[Talk-us] Steady increase in the number of mappers in the US

stevea steveaOSM at softworkers.com
Fri Jul 19 18:11:01 UTC 2013


Some ideas and thoughts in no particular order:

1)  There are a lot of mappers out there who use OSM data without 
even knowing it:  I'm talking about smartphone users with built-in 
GPS + an app that taps into OSM data (too many to list, yes, and 
still in the minority, but they are out there).  Quite related are 
users (like me) who have a non-smartphone GPS (Garmin brand is very 
well supported) and all they need to know is there is an easy 
download solution of a Lambertus-derived/daveh-produced map-on-a-chip 
that puts OSM on their Garmin device.  For people like hikers, 
mountain bikers and outdoors/sports enthusiasts who get into 
backcountry not well-supported by more commercial maps, having a map 
with tracks and trails is a huge boon.  ESPECIALLY as we stress that 
these data are EDITABLE, and by YOU!  I know for a fact that "a map 
that I can improve" inspires me deeply to go out there and get 
mapping of my local (and not-so-local) surroundings.  Others, with 
this simple educational message, will follow if we get this message 
out there correctly.

2)  The recent work on National Parks means we could use 
opportunities at NPs (ranger stations, infosign kiosks, gift 
shops...) to promote OSM.  "Uncle Sam wants YOU to improve this map!" 
is a bit cheesy, but something along those lines could work, and I 
mean in partnership with the parks, and right AT the parks.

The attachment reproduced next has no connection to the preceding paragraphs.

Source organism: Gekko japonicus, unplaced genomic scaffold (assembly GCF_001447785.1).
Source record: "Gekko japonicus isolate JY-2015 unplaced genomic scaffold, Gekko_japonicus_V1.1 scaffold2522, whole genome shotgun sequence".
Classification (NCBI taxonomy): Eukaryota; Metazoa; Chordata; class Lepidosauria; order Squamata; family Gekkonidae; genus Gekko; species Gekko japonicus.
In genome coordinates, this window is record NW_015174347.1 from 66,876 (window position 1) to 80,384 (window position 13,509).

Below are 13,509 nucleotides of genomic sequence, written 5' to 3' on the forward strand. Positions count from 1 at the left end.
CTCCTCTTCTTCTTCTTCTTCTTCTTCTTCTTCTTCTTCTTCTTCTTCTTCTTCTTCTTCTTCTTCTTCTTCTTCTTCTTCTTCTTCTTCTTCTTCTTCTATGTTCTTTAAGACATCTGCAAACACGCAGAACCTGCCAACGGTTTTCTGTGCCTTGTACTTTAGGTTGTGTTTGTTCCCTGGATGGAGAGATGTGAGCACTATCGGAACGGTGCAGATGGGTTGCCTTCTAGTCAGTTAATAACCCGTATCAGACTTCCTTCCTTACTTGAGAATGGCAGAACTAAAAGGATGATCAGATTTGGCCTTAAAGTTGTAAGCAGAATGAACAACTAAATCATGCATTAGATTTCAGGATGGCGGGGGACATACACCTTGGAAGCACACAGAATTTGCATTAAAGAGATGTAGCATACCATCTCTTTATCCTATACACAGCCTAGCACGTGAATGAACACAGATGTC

Especially with how NPs get high traffic in summer, we'd get a great 
deal of exposure right now.  The message needs to stick once folks 
leave the park so they "take the OSM spirit home with them."

3)  Something needs to target people on the Internet who are bored 
(with social media, whatever else is out there that gets ho-hum 
quickly) and the unemployed, underemployed or retired with the 
message that contributing to OSM is a great way to spend time.  It 
makes or keeps your technical skills sharp (if that is in fact your 
inclination), it builds community not just within OSM but within YOU, 
and it has that "feel good" volunteer spirit of giving back to the 
greater good (like writing for Wikipedia or helping out at a soup 
kitchen).

4)  Some of this might be done with carefully targeted ads on the 
'net.  Yes, this costs money, but not a lot.  If the OSM-US spends 
ANY money on "outreach" these ideas should be incorporated into those 
budget talks.  It shouldn't cost much to ramp up a simple banner ad 
that blends better aspects of the ideas in this thread and properly 
sparks new volunteers to join and begin contributing to OSM.

SteveA
California



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